“It also must address social wellbeing, health improvement, youth employment, social mobility; successfully tackling all these challenges will uplift earnings and reduce state reliance if delivered.”
Replacing EIB funding after Brexit
Matthew Jellicoe, co-founder of OnePlanetCapital, an investment house focused on businesses tackling climate change, is another who welcomes the NIB as he believes it could “take on large and long-term projects where private finance may often be reluctant”.
Jellicoe references a carbon capture PhD scientist who told him the technology was falling behind due to a lack of investment in infrastructure to prove it is viable.
“The transition to net zero requires a paradigm shift across most aspects of society, from energy production through to transport and the way we live in general. Large upgrades to rail infrastructure, reintroduction of trams in city centres, tidal power plants; all of these types of long-term projects will benefit,” he says.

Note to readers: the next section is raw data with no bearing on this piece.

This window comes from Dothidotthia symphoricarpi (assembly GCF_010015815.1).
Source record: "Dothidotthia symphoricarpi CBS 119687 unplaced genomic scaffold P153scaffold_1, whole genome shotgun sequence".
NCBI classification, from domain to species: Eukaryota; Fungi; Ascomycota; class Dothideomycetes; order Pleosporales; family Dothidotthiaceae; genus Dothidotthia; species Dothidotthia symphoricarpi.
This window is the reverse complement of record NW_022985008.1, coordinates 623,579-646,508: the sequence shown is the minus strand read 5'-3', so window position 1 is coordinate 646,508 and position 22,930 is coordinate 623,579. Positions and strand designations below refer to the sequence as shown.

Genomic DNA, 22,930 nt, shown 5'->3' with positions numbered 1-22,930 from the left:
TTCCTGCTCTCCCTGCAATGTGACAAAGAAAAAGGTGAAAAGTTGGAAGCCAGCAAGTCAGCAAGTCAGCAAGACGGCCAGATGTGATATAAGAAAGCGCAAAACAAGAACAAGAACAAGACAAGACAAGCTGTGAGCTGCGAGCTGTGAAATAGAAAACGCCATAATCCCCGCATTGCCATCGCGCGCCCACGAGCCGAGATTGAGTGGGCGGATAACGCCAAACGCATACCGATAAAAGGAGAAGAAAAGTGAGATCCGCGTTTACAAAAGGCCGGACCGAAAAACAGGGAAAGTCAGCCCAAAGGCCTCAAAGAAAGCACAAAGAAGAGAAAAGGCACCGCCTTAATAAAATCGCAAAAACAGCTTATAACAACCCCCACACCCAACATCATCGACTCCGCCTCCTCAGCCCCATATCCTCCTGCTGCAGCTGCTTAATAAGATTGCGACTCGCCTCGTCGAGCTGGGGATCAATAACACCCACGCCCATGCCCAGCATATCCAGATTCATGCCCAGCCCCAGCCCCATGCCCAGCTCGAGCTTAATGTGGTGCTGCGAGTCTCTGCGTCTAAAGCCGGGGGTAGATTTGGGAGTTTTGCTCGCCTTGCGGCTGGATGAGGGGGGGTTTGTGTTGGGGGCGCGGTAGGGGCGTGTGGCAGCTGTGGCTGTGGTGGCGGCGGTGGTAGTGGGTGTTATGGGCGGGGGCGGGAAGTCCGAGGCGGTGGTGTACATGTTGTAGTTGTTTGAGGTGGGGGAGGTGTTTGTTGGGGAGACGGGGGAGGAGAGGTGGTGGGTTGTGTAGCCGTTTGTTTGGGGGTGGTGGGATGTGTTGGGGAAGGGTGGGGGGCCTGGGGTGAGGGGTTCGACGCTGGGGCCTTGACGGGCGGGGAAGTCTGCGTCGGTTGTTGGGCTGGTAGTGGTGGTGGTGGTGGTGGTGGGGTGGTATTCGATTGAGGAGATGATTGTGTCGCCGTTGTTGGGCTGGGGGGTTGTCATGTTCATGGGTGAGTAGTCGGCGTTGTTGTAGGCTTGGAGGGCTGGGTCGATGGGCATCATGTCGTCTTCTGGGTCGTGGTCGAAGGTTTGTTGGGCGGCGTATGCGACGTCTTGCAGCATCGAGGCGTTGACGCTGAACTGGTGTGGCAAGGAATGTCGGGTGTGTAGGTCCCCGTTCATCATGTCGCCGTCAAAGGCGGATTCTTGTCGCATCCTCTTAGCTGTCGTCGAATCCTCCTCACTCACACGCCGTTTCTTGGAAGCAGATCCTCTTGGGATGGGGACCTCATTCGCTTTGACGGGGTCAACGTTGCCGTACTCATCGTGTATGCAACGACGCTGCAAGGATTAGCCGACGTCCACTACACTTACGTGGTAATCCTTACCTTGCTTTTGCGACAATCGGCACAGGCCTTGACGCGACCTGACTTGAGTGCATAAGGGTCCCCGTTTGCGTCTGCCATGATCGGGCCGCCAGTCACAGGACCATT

“With a crisis as pressing as climate change, I do not think the government has any choice regarding setting up the NIB. EU banking facilities have to be replaced rapidly and if the government wants to drive the ‘green industrial revolution’, it will have to walk the walk.”
Making the NIB viable long term
One of the biggest risks of any long-term project is a change in government. It is for this reason that cross-party support and a non-political focus could also be a crucial part of the challenge.
Adam Savitz, managing director at Xynteo, whose Choose Growth report sets out ways in which chief executives can collaborate between the government and private sector to solve carbon challenges, believes so. He says: “To see this agenda through, this partnership needs to hold, outliving electoral cycles and terms of service. Only then will we be able to catapult the UK ahead in the race for new growth.